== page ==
Cryptocurrency exchange Binance has reconsidered a decision to delist some privacy tokens in several European markets. The leading coin trading platform will continue to offer trading in these digital assets after revising their classification to comply with EU regulations.
Binance to Continue Support for Certain Privacy Coins Despite Earlier Intentions to Remove Them
The world’s largest crypto exchange by trading volume, Binance, has decided to reverse a plan to delist privacy-oriented cryptocurrencies in several EU jurisdictions. The move comes after the company received feedback from some of the projects and traders.
Last month, Binance informed customers it intends to remove 12 privacy coins in France, Spain, Italy, and Poland. Those set to be delisted on June 26 were dash (DASH), verge (XVG), beam (BEAM), monero (XMR), navcoin (NAV), firo (FIRO), horizen (ZEN), secret (SCRT), zcash (ZEC), pivx (PIVX), decred (DCR), and mobilecoin (MOB).
At the time, the exchange cited local regulatory requirements in these four markets that prevent it from offering privacy-enhanced cryptocurrencies, such as the obligation to monitor transactions of listed coins. In a statement quoted by crypto media, the exchange now indicated it has revised the approach to their classification:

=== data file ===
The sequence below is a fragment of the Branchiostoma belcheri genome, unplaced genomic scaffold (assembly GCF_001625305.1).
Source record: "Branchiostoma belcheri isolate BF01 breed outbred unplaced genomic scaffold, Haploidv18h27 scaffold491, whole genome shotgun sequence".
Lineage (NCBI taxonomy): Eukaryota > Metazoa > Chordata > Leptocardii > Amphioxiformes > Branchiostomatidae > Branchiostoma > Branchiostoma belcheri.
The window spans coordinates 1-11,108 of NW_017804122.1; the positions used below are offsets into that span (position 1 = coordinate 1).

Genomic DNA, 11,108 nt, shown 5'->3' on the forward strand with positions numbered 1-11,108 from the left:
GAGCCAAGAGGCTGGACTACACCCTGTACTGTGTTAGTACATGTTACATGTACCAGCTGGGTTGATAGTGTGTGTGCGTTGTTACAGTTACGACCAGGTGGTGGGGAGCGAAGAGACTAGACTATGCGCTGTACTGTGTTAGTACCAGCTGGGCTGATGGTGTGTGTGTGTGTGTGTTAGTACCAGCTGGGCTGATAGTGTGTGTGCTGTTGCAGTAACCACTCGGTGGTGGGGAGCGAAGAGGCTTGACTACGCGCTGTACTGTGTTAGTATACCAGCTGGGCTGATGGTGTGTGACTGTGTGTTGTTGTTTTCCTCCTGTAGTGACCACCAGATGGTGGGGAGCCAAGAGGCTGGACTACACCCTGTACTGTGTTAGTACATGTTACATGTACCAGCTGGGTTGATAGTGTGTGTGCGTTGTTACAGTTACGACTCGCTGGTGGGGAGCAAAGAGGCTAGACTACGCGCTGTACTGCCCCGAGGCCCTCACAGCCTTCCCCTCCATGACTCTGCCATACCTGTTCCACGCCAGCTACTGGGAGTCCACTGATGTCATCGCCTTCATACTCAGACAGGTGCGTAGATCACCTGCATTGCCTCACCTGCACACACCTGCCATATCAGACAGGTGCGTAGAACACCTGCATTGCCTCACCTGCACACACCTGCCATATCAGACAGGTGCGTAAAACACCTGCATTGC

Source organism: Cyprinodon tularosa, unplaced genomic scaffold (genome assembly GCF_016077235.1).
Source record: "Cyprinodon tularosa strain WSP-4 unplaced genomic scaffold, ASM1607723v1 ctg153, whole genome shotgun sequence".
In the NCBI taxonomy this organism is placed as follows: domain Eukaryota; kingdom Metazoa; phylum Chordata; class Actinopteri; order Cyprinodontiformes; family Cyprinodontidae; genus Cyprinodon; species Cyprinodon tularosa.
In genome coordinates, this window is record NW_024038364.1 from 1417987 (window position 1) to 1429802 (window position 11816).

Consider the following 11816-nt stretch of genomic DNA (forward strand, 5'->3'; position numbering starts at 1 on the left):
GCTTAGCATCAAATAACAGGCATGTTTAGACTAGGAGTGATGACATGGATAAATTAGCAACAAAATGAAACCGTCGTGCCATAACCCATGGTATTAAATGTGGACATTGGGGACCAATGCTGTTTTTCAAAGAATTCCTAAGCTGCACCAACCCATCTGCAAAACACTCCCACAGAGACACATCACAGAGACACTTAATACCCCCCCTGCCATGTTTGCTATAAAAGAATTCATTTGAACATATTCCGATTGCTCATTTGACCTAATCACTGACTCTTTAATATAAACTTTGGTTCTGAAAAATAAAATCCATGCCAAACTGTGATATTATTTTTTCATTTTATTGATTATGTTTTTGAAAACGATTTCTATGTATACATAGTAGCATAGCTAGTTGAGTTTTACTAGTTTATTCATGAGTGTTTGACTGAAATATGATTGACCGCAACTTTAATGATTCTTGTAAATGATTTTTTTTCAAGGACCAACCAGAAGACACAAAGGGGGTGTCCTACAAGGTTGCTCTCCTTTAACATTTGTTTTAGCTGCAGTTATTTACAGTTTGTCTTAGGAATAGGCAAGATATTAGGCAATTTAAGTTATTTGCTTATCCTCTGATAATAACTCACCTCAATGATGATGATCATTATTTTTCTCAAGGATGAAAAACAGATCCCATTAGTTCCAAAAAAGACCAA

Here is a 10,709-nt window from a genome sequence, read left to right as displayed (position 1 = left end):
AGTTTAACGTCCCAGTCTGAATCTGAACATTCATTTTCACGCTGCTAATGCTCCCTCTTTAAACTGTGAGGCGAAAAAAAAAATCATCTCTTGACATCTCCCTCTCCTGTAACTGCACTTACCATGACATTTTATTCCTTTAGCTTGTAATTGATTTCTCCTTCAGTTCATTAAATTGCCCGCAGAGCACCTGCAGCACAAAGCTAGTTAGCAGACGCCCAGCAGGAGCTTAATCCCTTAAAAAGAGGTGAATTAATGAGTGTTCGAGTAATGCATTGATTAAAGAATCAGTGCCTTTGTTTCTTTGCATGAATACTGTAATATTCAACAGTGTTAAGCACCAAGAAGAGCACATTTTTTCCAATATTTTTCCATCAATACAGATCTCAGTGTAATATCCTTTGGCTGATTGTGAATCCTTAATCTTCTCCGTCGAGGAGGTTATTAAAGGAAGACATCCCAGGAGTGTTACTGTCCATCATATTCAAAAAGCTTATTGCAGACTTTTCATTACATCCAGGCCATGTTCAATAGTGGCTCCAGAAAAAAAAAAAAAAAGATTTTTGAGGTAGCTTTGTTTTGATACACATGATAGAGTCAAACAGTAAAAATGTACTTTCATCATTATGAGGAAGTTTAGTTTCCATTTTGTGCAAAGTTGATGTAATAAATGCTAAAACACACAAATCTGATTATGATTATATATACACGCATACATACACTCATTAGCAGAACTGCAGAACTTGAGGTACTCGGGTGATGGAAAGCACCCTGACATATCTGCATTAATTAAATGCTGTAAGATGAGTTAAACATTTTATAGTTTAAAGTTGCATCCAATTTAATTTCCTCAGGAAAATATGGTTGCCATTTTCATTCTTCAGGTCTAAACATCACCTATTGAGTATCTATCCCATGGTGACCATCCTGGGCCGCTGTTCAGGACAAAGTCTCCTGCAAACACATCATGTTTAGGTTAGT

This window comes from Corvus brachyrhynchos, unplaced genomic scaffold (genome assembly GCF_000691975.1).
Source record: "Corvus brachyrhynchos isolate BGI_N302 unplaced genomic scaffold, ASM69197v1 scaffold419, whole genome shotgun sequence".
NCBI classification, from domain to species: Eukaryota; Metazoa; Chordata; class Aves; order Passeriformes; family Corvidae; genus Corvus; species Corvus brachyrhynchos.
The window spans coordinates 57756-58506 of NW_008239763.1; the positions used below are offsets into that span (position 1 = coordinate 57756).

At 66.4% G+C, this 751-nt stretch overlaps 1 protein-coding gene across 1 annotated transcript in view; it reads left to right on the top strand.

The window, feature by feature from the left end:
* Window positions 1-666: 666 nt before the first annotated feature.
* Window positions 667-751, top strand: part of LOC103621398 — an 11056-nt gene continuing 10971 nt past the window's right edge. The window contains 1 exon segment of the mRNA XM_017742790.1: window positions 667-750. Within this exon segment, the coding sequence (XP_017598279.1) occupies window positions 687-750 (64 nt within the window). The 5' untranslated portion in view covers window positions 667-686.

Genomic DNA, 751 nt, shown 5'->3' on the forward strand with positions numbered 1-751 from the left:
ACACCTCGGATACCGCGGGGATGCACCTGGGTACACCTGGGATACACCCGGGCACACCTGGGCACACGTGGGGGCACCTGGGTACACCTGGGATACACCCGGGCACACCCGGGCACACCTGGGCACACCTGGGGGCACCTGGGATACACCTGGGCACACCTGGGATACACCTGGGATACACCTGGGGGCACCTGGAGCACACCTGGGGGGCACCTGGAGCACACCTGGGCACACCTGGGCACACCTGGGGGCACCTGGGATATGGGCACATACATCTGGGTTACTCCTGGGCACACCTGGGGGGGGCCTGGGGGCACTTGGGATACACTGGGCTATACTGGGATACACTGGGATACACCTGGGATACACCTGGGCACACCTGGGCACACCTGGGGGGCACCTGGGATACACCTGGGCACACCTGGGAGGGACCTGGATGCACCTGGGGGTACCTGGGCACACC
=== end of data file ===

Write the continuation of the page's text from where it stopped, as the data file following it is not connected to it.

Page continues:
After carefully considering feedback from our community and several projects, we have revised how we classify privacy coins on our platform to comply with EU-wide regulatory requirements.
Trading in some of the tokens, namely monero, beam, mobilecoin, firo, and horizon, will remain restricted, told users. Other projects, such as Verge, already notified their communities that their coins will not be affected. Secret Network confirmed in a tweet that its token will not be delisted, along with six other privacy-focused cryptos.
The European Union is preparing to implement the recently adopted Markets in Crypto Assets (MiCA) law. Besides this comprehensive regulatory package, European lawmakers also approved additional legislation ensuring that crypto transactions can “always be traced” by applying the so-called ‘travel rule’ to digital assets.
Finding itself under increased regulatory scrutiny lately, including a legal battle with the U.S. securities regulator over the status of some of the coins it lists, Binance recently pulled out of the Dutch market, applied for deregistration in Cyprus, and cancelled its U.K. authorization to focus on fewer regulated entities in Europe.
Do you think the EU’s new crypto regulations will ultimately prevent the trading of privacy coins in Europe? Share your thoughts on the subject in the comments section below.